The door down with a silent blast from her lungs frozen she is black
Out finding herself with the plane nowhere and her body taking by the throat
The undying cry of the void falling living beginning to be something
That no one has ever been and lived through screaming without enough air
Still neat lipsticked stockinged girdled by regulation her hat
Still on her arms and legs in no world and yet spaced also strangely
With utter placid rightness on thin air taking her time she holds it
In many places and now, still thousands of feet from her death she seems
To slow she develops interest she turns in her maneuverable body

To watch it. She is hung high up in the overwhelming middle of things in her
Self in low body-whistling wrapped intensely in all her dark dance-weight
Coming down from a marvellous leap with the delaying, dumfounding ease
Of a dream of being drawn like endless moonlight to the harvest soil
Of a central state of one’s country with a great gradual warmth coming
Over her floating finding more and more breath in what she has been using
For breath as the levels become more human seeing clouds placed honestly
Below her left and right riding slowly toward them she clasps it all
To her and can hang her hands and feet in it in peculiar ways and
Her eyes opened wide by wind, can open her mouth as wide wider and suck
All the heat from the cornfields can go down on her back with a feeling
Of stupendous pillows stacked under her and can turn turn as to someone
In bed smile, understood in darkness can go away slant slide
Off tumbling into the emblem of a bird with its wings half-spread
Or whirl madly on herself in endless gymnastics in the growing warmth
Of wheatfields rising toward the harvest moon. There is time to live
In superhuman health seeing mortal unreachable lights far down seeing
An ultimate highway with one late priceless car probing it arriving
In a square town and off her starboard arm the glitter of water catches
The moon by its one shaken side scaled, roaming silver My God it is good
And evil lying in one after another of all the positions for love
Making dancing sleeping and now cloud wisps at her no
Raincoat no matter all small towns brokenly brighter from inside
Cloud she walks over them like rain bursts out to behold a Greyhound
Bus shooting light through its sides it is the signal to go straight
Down like a glorious diver then feet first her skirt stripped beautifully
Up her face in fear-scented cloths her legs deliriously bare then
Arms out she slow-rolls over steadies out waits for something great
To take control of her trembles near feathers planes head-down
The quick movements of bird-necks turning her head gold eyes the insight-
eyesight of owls blazing into the hencoops a taste for chicken overwhelming
Her the long-range vision of hawks enlarging all human lights of cars
Freight trains looped bridges enlarging the moon racing slowly
Through all the curves of a river all the darks of the midwest blazing
From above. A rabbit in a bush turns white the smothering chickens
Huddle for over them there is still time for something to live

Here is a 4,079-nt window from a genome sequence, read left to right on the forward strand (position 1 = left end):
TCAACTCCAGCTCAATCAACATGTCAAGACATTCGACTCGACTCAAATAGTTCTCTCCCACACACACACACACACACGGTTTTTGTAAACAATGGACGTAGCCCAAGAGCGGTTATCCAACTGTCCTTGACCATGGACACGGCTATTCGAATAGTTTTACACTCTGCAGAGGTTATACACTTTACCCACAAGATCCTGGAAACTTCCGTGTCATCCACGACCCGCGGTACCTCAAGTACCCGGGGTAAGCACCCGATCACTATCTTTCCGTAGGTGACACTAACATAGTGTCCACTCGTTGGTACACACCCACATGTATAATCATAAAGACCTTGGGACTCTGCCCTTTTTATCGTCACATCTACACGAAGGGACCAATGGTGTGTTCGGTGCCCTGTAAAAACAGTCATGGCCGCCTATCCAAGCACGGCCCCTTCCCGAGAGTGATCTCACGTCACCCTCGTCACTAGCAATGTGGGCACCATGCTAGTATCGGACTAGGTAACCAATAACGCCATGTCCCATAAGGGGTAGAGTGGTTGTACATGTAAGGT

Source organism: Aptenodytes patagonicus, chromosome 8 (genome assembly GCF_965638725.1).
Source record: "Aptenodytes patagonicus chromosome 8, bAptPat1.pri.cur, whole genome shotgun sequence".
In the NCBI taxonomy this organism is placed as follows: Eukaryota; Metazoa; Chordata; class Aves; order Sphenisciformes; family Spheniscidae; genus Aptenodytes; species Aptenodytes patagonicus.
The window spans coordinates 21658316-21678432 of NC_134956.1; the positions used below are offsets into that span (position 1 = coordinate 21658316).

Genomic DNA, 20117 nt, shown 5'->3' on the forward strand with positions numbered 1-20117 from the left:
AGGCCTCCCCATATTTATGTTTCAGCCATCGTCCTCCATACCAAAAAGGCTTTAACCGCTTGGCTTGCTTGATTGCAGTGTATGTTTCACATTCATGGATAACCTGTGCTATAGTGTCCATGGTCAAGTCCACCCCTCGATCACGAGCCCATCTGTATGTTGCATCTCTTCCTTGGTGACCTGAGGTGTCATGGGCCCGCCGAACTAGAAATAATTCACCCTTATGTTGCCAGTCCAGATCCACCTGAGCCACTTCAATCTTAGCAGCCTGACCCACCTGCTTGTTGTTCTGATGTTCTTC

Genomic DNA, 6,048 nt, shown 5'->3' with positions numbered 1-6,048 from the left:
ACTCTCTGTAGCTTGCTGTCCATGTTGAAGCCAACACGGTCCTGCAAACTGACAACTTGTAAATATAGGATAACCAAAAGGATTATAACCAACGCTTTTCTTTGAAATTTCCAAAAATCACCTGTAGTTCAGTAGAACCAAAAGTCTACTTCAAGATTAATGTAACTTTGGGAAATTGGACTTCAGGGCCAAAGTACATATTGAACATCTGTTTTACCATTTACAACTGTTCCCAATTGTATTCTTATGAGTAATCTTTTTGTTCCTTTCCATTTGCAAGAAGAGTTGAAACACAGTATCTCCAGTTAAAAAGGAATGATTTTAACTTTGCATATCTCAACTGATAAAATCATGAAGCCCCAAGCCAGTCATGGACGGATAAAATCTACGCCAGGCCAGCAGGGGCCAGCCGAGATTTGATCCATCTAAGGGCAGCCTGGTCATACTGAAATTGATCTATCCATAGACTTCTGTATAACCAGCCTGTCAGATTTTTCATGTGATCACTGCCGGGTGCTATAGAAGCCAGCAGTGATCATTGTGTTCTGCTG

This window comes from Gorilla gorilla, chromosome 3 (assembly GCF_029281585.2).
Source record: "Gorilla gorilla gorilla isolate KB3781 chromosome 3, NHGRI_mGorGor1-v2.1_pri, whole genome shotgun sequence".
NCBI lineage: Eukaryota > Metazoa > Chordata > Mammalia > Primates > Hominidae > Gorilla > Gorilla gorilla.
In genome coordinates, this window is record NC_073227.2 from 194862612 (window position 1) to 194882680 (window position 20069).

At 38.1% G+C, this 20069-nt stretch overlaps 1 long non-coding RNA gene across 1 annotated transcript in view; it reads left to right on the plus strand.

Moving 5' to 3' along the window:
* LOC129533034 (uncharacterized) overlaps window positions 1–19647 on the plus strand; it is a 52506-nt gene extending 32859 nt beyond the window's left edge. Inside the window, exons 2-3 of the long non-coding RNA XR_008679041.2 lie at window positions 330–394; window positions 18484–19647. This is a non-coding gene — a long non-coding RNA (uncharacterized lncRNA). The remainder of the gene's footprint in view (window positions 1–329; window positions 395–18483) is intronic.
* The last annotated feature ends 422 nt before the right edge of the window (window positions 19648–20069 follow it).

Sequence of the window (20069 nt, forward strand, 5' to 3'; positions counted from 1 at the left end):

With the streaming half-idea of a long stoop a hurtling a fall
That is controlled that plummets as it wills turns gravity
Into a new condition, showing its other side like a moon shining
New Powers there is still time to live on a breath made of nothing
But the whole night time for her to remember to arrange her skirt
Like a diagram of a bat tightly it guides her she has this flying-skin
Made of garments and there are also those sky-divers on TV sailing
In sunlight smiling under their goggles swapping batons back and forth
And He who jumped without a chute and was handed one by a diving
Buddy. She looks for her grinning companion white teeth nowhere
She is screaming singing hymns her thin human wings spread out
From her neat shoulders the air beast-crooning to her warbling
And she can no longer behold the huge partial form of the world now
She is watching her country lose its evoked master shape watching it lose
And gain get back its houses and peoples watching it bring up
Its local lights single homes lamps on barn roofs if she fell
Into water she might live like a diver cleaving perfect plunge

Into another heavy silver unbreathable slowing saving
Element: there is water there is time to perfect all the fine
Points of diving feet together toes pointed hands shaped right
To insert her into water like a needle to come out healthily dripping
And be handed a Coca-Cola there they are there are the waters
Of life the moon packed and coiled in a reservoir so let me begin
To plane across the night air of Kansas opening my eyes superhumanly
Bright to the damned moon opening the natural wings of my jacket
By Don Loper moving like a hunting owl toward the glitter of water
One cannot just fall just tumble screaming all that time one must use
It she is now through with all through all clouds damp hair
Straightened the last wisp of fog pulled apart on her face like wool revealing
New darks new progressions of headlights along dirt roads from chaos

And night a gradual warming a new-made, inevitable world of one’s own
Country a great stone of light in its waiting waters hold hold out
For water: who knows when what correct young woman must take up her body
And fly and head for the moon-crazed inner eye of midwest imprisoned
Water stored up for her for years the arms of her jacket slipping
Air up her sleeves to go all over her? What final things can be said
Of one who starts her sheerly in her body in the high middle of night
Air to track down water like a rabbit where it lies like life itself